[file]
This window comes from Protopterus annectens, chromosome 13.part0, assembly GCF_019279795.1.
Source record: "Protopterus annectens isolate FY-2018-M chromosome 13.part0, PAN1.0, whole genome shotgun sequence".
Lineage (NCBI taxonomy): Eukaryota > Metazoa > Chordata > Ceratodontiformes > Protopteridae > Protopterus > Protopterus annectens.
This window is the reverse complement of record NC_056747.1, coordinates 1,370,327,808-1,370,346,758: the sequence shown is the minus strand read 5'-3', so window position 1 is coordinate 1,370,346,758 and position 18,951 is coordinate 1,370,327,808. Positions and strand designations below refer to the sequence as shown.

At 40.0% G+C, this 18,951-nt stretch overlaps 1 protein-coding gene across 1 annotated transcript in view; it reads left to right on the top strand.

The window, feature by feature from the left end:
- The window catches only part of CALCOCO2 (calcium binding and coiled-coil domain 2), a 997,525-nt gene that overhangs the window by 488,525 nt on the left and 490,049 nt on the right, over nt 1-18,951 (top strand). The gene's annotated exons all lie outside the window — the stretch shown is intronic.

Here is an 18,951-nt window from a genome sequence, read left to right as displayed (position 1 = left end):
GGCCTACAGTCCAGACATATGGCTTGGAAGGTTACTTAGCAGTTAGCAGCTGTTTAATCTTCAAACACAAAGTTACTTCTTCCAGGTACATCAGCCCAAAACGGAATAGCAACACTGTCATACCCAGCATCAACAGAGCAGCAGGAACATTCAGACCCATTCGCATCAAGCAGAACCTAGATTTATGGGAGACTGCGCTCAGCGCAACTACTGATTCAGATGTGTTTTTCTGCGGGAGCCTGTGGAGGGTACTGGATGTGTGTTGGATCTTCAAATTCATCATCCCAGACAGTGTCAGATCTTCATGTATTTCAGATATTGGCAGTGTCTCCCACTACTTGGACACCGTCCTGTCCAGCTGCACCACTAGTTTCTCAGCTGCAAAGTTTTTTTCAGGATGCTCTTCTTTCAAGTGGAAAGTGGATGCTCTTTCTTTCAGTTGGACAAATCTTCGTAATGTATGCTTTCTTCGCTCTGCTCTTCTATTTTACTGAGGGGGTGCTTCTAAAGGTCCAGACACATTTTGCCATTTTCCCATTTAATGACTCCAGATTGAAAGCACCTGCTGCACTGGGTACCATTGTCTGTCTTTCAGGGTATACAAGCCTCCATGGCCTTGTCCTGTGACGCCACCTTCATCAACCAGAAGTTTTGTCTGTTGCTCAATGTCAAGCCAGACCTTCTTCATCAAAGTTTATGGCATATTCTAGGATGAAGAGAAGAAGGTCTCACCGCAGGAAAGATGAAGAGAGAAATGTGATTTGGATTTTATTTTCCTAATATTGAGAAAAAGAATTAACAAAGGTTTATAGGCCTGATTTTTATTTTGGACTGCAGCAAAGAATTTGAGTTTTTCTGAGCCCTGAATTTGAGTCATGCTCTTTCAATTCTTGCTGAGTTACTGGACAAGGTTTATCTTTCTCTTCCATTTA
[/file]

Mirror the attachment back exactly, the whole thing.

This window comes from Protopterus annectens, chromosome 13.part0, assembly GCF_019279795.1.
Source record: "Protopterus annectens isolate FY-2018-M chromosome 13.part0, PAN1.0, whole genome shotgun sequence".
Lineage (NCBI taxonomy): Eukaryota > Metazoa > Chordata > Ceratodontiformes > Protopteridae > Protopterus > Protopterus annectens.
This window is the reverse complement of record NC_056747.1, coordinates 1,370,327,808-1,370,346,758: the sequence shown is the minus strand read 5'-3', so window position 1 is coordinate 1,370,346,758 and position 18,951 is coordinate 1,370,327,808. Positions and strand designations below refer to the sequence as shown.

At 40.0% G+C, this 18,951-nt stretch overlaps 1 protein-coding gene across 1 annotated transcript in view; it reads left to right on the top strand.

The window, feature by feature from the left end:
- The window catches only part of CALCOCO2 (calcium binding and coiled-coil domain 2), a 997,525-nt gene that overhangs the window by 488,525 nt on the left and 490,049 nt on the right, over nt 1-18,951 (top strand). The gene's annotated exons all lie outside the window — the stretch shown is intronic.

Here is an 18,951-nt window from a genome sequence, read left to right as displayed (position 1 = left end):
GGCCTACAGTCCAGACATATGGCTTGGAAGGTTACTTAGCAGTTAGCAGCTGTTTAATCTTCAAACACAAAGTTACTTCTTCCAGGTACATCAGCCCAAAACGGAATAGCAACACTGTCATACCCAGCATCAACAGAGCAGCAGGAACATTCAGACCCATTCGCATCAAGCAGAACCTAGATTTATGGGAGACTGCGCTCAGCGCAACTACTGATTCAGATGTGTTTTTCTGCGGGAGCCTGTGGAGGGTACTGGATGTGTGTTGGATCTTCAAATTCATCATCCCAGACAGTGTCAGATCTTCATGTATTTCAGATATTGGCAGTGTCTCCCACTACTTGGACACCGTCCTGTCCAGCTGCACCACTAGTTTCTCAGCTGCAAAGTTTTTTTCAGGATGCTCTTCTTTCAAGTGGAAAGTGGATGCTCTTTCTTTCAGTTGGACAAATCTTCGTAATGTATGCTTTCTTCGCTCTGCTCTTCTATTTTACTGAGGGGGTGCTTCTAAAGGTCCAGACACATTTTGCCATTTTCCCATTTAATGACTCCAGATTGAAAGCACCTGCTGCACTGGGTACCATTGTCTGTCTTTCAGGGTATACAAGCCTCCATGGCCTTGTCCTGTGACGCCACCTTCATCAACCAGAAGTTTTGTCTGTTGCTCAATGTCAAGCCAGACCTTCTTCATCAAAGTTTATGGCATATTCTAGGATGAAGAGAAGAAGGTCTCACCGCAGGAAAGATGAAGAGAGAAATGTGATTTGGATTTTATTTTCCTAATATTGAGAAAAAGAATTAACAAAGGTTTATAGGCCTGATTTTTATTTTGGACTGCAGCAAAGAATTTGAGTTTTTCTGAGCCCTGAATTTGAGTCATGCTCTTTCAATTCTTGCTGAGTTACTGGACAAGGTTTATCTTTCTCTTCCATTTA